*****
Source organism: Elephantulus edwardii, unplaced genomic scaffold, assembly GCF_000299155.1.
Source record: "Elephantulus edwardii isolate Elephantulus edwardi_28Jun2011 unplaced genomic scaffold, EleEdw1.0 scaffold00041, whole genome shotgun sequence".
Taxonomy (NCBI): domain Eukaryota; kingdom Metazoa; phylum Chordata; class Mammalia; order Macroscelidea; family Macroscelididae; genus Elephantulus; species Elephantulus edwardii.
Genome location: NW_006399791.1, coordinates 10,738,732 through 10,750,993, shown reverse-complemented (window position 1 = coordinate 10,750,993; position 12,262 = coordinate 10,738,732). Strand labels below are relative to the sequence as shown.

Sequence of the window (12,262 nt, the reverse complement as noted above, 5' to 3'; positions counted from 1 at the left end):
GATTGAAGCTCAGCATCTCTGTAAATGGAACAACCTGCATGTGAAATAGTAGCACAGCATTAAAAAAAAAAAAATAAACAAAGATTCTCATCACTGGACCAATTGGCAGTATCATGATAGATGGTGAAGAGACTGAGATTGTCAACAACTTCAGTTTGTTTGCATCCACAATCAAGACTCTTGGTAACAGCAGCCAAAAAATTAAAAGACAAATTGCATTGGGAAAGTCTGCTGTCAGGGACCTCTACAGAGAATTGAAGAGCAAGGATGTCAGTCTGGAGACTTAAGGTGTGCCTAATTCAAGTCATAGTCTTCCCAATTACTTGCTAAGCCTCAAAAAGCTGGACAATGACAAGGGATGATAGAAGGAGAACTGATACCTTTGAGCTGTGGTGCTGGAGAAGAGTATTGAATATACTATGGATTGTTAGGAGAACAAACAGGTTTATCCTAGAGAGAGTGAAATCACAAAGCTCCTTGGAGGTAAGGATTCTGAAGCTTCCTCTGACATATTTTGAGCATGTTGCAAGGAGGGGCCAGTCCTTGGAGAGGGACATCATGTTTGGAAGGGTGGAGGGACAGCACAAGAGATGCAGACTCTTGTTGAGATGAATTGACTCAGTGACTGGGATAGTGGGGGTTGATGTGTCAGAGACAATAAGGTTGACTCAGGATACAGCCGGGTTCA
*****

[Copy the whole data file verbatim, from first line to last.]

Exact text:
Source organism: Elephantulus edwardii, unplaced genomic scaffold, assembly GCF_000299155.1.
Source record: "Elephantulus edwardii isolate Elephantulus edwardi_28Jun2011 unplaced genomic scaffold, EleEdw1.0 scaffold00041, whole genome shotgun sequence".
Taxonomy (NCBI): domain Eukaryota; kingdom Metazoa; phylum Chordata; class Mammalia; order Macroscelidea; family Macroscelididae; genus Elephantulus; species Elephantulus edwardii.
Genome location: NW_006399791.1, coordinates 10,738,732 through 10,750,993, shown reverse-complemented (window position 1 = coordinate 10,750,993; position 12,262 = coordinate 10,738,732). Strand labels below are relative to the sequence as shown.

Sequence of the window (12,262 nt, the reverse complement as noted above, 5' to 3'; positions counted from 1 at the left end):
GATTGAAGCTCAGCATCTCTGTAAATGGAACAACCTGCATGTGAAATAGTAGCACAGCATTAAAAAAAAAAAAATAAACAAAGATTCTCATCACTGGACCAATTGGCAGTATCATGATAGATGGTGAAGAGACTGAGATTGTCAACAACTTCAGTTTGTTTGCATCCACAATCAAGACTCTTGGTAACAGCAGCCAAAAAATTAAAAGACAAATTGCATTGGGAAAGTCTGCTGTCAGGGACCTCTACAGAGAATTGAAGAGCAAGGATGTCAGTCTGGAGACTTAAGGTGTGCCTAATTCAAGTCATAGTCTTCCCAATTACTTGCTAAGCCTCAAAAAGCTGGACAATGACAAGGGATGATAGAAGGAGAACTGATACCTTTGAGCTGTGGTGCTGGAGAAGAGTATTGAATATACTATGGATTGTTAGGAGAACAAACAGGTTTATCCTAGAGAGAGTGAAATCACAAAGCTCCTTGGAGGTAAGGATTCTGAAGCTTCCTCTGACATATTTTGAGCATGTTGCAAGGAGGGGCCAGTCCTTGGAGAGGGACATCATGTTTGGAAGGGTGGAGGGACAGCACAAGAGATGCAGACTCTTGTTGAGATGAATTGACTCAGTGACTGGGATAGTGGGGGTTGATGTGTCAGAGACAATAAGGTTGACTCAGGATACAGCCGGGTTCA